The Sacramento Choral Calendar
Doreen Irwin Singers
Mozart's Coronation Mass - May 21, 2017
by JR Keith
This was my first visit to the Lutheran Church of the Master, and I found it delightful. Acoustics were good and the performance area well suited to a choral concert. This was my second opportunity to experience the Doreen Irwin Singers: I first heard them at the SacSings Festival last year — and I must say, I was excited to hear their fabulous soprano section once again.
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The chorus began with Wolfgang Amadeus Mozart's “Ave Verum,” which the audience seemed to enjoy — it's a piece that Mozart fans would recognize. Then for the next 35 minutes, the chorus presented Mozart’s Coronation Mass. Having sung this with another chorus many moons ago, I was very familiar with the work. The chorus had nice rounded vowels during the accented decrescendos at the dramatic opening kyrie's of the “Kyrie” movement. I wrote in my notes, “the sudden contrasts set the mood for what was about to be a crowning moment for a king-to-be.” “Gloria” had gorgeous, ringing tones of sopranos sitting on top, exhibiting beautiful artistic direction, with noticeable contrasts between each of the closing “amens” — these can sometimes come off as tired and lifeless.
The “Credo” had some slight bumps, including some nasal “E's” in some of the mid-voices — but nothing that kept the audience from enjoying the balance of the chorus. The men were a bit vulnerable in “Sanctus” as their parts felt a bit thin against the gutsy alto and soprano sections. But I must admit, they gave it all they had, and I was proud of them! The “Benedictus” movement was marred by some noticeable issues: poor cut offs, uneven blending, and blurry diction which motivated me to write —WATCH YOUR DIRECTOR! But here’s an additional note I made that evening, “There is enough talent on that stage to make this ‘Benedictus’ work. Irwin provided great direction — regrettably, many faces were focused on the music and not on tempo.” But the everyone came together for a strong finish.
The “Agnus Dei” was memorable — soprano Stephanie Blackwell, was marvelous! Her control and sustained notes were artful, and the featured quartet of Marcia Smalley, Tim Suderman, Quin Smith, and Blackwell had my favorite blend of the evening with the chorus supporting for this movement. Tim, Quin, Craig, Rusty, and Harlan — all have wonderful qualities as TTBB soloists and vocal leaders of this chorus! I also appreciated all the fine work Judy, Claire, Hope, Genevieve, Kim, and Sara put into their solo and quartet work. Each of the duet and quartet folks added warmth as entertainers and shared great, vocal chemistry on stage. Andrea Lucus' near-perfect pitch and strong timbre resonated with me especially. I noted that she was my favorite alto of the evening... and that's saying something because all the altos were magnificent!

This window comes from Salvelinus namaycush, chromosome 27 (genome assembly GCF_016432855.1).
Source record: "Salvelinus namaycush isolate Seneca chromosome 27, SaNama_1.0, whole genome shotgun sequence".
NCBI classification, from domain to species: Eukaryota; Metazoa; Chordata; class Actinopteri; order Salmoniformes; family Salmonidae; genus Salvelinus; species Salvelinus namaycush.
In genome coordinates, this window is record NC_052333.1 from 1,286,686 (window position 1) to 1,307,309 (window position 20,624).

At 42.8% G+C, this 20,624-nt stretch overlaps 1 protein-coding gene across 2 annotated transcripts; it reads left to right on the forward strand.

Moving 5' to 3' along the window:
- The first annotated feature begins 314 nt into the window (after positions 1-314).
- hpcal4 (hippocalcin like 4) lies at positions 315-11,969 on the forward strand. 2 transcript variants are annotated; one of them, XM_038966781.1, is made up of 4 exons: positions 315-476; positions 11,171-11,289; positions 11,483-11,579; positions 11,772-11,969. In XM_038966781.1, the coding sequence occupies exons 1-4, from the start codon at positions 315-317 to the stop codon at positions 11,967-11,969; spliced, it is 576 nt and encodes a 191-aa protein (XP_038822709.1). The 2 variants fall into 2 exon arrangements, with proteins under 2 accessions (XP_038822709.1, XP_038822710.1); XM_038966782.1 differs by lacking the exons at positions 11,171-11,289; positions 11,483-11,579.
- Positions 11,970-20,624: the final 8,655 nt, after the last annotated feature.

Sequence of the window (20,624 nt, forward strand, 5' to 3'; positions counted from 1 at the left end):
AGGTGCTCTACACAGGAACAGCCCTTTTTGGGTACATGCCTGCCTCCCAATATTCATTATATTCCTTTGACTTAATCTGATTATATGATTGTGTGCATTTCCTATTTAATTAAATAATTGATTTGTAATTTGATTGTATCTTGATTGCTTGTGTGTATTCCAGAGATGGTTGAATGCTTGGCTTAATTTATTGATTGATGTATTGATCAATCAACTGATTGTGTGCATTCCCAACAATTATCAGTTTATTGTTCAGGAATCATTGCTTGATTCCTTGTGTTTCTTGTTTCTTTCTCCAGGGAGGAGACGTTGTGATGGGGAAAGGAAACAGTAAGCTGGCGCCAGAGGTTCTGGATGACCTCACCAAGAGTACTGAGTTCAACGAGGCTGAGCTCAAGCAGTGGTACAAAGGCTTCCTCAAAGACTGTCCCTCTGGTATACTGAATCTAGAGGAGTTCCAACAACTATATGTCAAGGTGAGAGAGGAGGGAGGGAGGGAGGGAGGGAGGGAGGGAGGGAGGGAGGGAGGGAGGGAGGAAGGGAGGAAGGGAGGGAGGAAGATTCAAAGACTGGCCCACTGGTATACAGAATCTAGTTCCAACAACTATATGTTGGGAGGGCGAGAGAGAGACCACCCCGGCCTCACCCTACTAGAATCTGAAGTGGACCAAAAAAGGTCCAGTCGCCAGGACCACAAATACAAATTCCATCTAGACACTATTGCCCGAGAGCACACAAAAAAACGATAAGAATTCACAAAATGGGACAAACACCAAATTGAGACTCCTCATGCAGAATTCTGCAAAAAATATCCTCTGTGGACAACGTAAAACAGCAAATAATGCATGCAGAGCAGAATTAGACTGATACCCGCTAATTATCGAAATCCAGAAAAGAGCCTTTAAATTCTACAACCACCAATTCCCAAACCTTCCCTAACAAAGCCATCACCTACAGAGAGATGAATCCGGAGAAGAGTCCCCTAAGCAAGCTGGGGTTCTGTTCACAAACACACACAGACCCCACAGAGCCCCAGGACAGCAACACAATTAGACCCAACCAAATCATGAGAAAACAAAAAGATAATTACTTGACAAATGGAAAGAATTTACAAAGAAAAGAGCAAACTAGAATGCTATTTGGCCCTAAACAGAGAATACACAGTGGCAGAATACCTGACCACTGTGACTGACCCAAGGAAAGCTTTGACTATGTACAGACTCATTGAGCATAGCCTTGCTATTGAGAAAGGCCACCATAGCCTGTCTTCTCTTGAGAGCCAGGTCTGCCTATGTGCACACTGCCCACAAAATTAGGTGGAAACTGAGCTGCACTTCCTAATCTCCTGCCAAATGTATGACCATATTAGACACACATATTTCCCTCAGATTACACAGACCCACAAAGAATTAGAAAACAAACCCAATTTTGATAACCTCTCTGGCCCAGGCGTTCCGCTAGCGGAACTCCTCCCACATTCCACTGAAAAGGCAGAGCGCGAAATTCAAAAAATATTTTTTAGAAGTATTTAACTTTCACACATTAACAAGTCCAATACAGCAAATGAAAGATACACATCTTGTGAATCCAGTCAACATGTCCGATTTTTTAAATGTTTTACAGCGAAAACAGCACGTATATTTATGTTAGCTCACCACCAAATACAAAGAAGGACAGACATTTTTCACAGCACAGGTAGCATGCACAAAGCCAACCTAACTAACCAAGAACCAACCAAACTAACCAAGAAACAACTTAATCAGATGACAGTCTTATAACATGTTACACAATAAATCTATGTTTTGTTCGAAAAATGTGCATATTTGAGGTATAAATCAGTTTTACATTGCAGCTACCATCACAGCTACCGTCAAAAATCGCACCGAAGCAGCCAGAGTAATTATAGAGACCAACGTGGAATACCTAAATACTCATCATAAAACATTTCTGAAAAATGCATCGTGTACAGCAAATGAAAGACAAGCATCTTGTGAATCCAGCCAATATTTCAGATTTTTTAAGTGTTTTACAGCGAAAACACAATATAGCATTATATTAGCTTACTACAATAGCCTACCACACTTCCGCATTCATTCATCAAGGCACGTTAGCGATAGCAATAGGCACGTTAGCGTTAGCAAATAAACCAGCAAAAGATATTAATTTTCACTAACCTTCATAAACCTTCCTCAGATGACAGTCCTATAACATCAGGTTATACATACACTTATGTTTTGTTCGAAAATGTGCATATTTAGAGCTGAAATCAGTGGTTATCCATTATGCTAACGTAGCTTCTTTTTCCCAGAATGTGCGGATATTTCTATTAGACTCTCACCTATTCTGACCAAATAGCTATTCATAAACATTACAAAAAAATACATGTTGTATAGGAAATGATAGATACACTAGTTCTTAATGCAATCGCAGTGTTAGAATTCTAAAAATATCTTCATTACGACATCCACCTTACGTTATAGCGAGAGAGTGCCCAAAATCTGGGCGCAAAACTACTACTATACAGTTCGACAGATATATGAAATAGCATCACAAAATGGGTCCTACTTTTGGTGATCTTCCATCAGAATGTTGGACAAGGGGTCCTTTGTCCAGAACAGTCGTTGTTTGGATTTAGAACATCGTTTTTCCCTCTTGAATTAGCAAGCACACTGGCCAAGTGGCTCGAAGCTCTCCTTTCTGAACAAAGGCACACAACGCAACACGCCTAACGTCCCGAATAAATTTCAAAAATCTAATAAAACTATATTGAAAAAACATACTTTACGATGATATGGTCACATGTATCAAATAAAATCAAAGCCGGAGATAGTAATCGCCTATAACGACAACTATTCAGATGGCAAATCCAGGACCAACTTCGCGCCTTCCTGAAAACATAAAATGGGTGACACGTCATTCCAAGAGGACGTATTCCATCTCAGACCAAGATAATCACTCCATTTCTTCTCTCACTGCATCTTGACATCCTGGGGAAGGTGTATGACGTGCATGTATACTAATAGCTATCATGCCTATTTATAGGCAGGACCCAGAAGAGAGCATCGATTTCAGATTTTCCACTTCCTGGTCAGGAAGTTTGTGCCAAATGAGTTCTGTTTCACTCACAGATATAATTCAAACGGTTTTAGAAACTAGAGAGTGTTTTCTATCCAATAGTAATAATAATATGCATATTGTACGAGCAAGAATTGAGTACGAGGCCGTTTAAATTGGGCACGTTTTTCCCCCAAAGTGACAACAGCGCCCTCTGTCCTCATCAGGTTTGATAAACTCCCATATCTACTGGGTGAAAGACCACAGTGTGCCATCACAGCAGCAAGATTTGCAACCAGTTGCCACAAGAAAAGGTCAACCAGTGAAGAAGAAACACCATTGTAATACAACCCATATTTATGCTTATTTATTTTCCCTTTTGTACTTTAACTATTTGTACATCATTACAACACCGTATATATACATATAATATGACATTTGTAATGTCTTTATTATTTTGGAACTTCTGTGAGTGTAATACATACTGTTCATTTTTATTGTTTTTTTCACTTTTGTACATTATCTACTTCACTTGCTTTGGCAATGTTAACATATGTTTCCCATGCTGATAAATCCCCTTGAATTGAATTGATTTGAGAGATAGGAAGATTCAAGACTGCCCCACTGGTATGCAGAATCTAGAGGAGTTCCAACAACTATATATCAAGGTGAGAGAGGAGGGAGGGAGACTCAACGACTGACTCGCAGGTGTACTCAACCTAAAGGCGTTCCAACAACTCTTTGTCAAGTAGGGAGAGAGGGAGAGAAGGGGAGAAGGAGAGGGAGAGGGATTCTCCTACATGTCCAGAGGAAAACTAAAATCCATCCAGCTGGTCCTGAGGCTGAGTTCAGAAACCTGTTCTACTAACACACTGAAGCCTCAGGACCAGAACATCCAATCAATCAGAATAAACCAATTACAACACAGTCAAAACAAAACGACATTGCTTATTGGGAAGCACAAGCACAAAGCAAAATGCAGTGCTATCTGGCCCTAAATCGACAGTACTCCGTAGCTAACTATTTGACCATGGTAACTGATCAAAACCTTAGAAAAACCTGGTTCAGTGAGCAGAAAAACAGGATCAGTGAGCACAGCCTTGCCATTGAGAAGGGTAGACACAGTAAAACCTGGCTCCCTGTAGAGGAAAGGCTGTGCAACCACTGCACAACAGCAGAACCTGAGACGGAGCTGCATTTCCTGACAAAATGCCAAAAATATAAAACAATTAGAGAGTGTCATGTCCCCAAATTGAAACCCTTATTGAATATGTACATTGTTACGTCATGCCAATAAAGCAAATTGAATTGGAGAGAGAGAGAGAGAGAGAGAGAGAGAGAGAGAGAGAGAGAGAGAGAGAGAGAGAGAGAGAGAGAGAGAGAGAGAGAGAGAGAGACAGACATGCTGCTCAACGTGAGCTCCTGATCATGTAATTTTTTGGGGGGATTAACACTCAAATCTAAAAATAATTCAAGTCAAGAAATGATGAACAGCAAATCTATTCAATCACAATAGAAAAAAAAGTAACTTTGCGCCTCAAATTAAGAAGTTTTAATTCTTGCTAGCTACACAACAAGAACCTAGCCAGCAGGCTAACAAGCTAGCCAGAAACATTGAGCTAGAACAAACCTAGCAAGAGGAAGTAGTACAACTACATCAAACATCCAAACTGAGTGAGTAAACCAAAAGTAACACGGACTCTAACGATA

Part II of the program began with Roger Emerson's wonderful arrangement of Leonard Cohen's “Hallelujah.” The basses rang supreme on this song. Following this was a beautiful rendition of Mark Hayes arrangement of “You Raise Me Up,” one of my favorite Rolf Loveland/Brendan Graham collaborations. It's a difficult undertaking! I love the section where it almost breaks into a hymn-like quality then returns to its pop feel. It was gorgeous. I also noted this: The altos “were beautifully musical and the blend was quite pleasing.” I continued writing in my notes about Hayes' arrangement of “The Prayer” by Carole Bayer Sager and David Foster: “This had such great moments, rich in legato, long connected phrases” that I found myself nodding in agreement to the prayer: it was my favorite song of the night!
The chorus closed the concert with Joseph M. Martin's “The Awakening” and a Mac Huff arrangement of Meredith Willson's “May the Good Lord Bless and Keep You.” Both splendid songs which were applauded uproariously, with even some “hoots and hollers” and a few “bravos,” as well.
Looking at the concert as a whole, I want to first point out that accompanist Dan Pool played the piano masterfully, gifting both the choir and audience with a solid musical foundation as well as deft, nuanced accents. It’s obvious that the chorus worked extremely hard to prepare and perform this concert of high caliber material. I know from experience that Mozart is not easy to read, learn, or sing! Still, I felt that there were some missed opportunities in the chorus’s performance of Part I of the concert. For their part, the soloists were consistently brilliant. And Part II of the concert was wonderful — full of color, contrast, emotion, and moments of brilliance.
When it was over I left that concert with a smile on my face, a lilt in my step, and whistling “The Prayer!”
JR Keith has worn a variety of hats: director, soloist, small and large ensemble member, tenor/baritone, and event planner of choruses from Texas to California, such as FBC Frisco, TX; CCCC Jazz Choir; DBU Chorus; several mission/worship teams; Sanctuary 101; Collin County Community Choir; Turtle Creek Chorale; Dallas Symphony Chorus; Amador Choraliers; and the Sacramento Gay Men’s Chorus.